May ready to retreat on stop and search

Police officers' stop and search powers will be shaken up by the end of 2013
Police officers' stop and search powers will be shaken up by the end of 2013
Alex Stevenson By

Theresa May won approval for a watering-down of the police's stop-and-search powers in her speech to Conservative party members in Manchester this afternoon.

The home secretary is set to cut back the controversial and divisive policy with a change in approach at the end of the year, following a public consultation over the summer.

She told party delegates gathered at the Tory autumn conference that the Conservatives "cannot ignore public concern" about whether it is being used fairly.

Only about nine per cent of stop-and-searches result in an arrest, May said. Those who are black or from an ethnic minority are up to seven times more likely to be stopped and searched.


"When stop and search is misused, it wastes police time," May said.

"And when it's used unfairly, it does enormous damage to public trust in the police... today in this hall I want to send out a message: nobody should ever be stopped just on the basis of the colour of their skin."

Police forces in England and Wales may be less pleased by the move, which is being pushed through at a time of 20% budget cuts imposed by the Home Office.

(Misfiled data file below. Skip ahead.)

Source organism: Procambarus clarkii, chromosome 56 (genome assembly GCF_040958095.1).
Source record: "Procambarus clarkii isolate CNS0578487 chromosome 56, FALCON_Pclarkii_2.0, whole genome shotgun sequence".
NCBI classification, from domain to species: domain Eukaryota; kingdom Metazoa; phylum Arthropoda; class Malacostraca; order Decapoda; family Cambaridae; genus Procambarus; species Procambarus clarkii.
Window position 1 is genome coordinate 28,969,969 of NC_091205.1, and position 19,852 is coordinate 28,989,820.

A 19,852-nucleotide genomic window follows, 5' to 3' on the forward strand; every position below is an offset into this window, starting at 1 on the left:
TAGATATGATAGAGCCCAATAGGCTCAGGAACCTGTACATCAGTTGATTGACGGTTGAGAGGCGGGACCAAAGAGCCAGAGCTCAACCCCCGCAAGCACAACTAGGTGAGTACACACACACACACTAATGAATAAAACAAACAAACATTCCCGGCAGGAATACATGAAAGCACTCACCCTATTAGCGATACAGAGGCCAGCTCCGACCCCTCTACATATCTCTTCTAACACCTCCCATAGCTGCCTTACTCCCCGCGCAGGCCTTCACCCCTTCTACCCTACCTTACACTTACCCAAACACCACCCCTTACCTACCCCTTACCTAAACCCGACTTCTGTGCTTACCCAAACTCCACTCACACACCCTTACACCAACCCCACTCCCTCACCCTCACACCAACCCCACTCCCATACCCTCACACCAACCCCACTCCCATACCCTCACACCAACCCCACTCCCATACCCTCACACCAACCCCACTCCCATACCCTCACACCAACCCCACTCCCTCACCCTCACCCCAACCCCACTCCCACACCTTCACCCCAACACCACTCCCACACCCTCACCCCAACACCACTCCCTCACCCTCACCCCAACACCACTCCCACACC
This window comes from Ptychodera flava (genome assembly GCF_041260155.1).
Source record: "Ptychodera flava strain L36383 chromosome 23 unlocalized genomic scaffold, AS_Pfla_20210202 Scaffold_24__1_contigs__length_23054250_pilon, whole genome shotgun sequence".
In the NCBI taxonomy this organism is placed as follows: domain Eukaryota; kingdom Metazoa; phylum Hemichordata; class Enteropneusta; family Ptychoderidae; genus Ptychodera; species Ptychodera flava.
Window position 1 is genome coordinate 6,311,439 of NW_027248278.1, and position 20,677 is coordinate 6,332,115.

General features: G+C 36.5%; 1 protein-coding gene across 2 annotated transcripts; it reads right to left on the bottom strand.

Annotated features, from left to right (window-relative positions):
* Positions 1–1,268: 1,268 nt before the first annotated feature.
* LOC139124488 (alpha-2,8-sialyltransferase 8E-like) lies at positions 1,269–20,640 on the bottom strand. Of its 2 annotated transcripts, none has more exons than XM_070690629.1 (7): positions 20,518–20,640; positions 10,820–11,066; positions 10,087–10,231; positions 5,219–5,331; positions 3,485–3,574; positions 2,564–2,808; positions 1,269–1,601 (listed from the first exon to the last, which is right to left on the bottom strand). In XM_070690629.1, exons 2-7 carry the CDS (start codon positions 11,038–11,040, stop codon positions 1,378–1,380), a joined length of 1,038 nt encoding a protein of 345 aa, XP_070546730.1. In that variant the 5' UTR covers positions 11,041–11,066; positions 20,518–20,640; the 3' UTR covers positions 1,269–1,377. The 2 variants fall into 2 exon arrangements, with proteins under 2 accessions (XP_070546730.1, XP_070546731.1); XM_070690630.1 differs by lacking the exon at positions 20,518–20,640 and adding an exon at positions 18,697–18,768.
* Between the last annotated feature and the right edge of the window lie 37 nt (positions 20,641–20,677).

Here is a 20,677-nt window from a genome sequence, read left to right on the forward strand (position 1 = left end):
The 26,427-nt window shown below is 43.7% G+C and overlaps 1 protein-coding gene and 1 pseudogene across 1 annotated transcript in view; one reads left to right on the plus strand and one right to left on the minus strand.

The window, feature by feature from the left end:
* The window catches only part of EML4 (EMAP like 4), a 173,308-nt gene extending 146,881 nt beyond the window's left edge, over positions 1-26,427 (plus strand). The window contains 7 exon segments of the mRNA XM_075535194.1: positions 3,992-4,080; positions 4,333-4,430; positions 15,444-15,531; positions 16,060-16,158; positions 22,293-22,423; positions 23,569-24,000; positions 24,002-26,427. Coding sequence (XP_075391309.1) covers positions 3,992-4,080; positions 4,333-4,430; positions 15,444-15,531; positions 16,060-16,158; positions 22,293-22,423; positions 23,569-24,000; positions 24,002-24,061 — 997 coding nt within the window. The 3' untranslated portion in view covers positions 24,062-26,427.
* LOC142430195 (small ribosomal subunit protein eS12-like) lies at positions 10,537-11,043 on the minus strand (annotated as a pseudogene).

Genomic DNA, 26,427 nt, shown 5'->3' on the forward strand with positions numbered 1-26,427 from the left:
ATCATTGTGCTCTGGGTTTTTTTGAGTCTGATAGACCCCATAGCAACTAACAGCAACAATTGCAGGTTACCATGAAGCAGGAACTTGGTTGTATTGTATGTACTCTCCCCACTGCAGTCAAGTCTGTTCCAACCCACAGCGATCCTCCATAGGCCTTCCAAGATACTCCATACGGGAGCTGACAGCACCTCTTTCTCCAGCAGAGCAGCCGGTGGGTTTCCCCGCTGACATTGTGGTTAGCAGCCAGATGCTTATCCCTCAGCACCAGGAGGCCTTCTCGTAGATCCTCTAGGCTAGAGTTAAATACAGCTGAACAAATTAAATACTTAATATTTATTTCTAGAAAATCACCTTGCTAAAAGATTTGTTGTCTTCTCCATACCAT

May had extended the length of the public consultation on the issue by nearly six weeks. It closed last week instead of on August 13th.

Some police forces have arrest rates of just three per cent, which the home secretary has described as "far too close for comfort".

Stop-and-search takes police officers a total of 312,000 hours each year - the equivalent of 145 full-time police officers.

May also used her speech to the autumn conference to pledge to ensure those who murder police officers spend the rest of their lives in prison.

But she said "we must be ruthless in purging wrongdoing from the ranks" and announced the establishment of a national register of officers who have been struck off.

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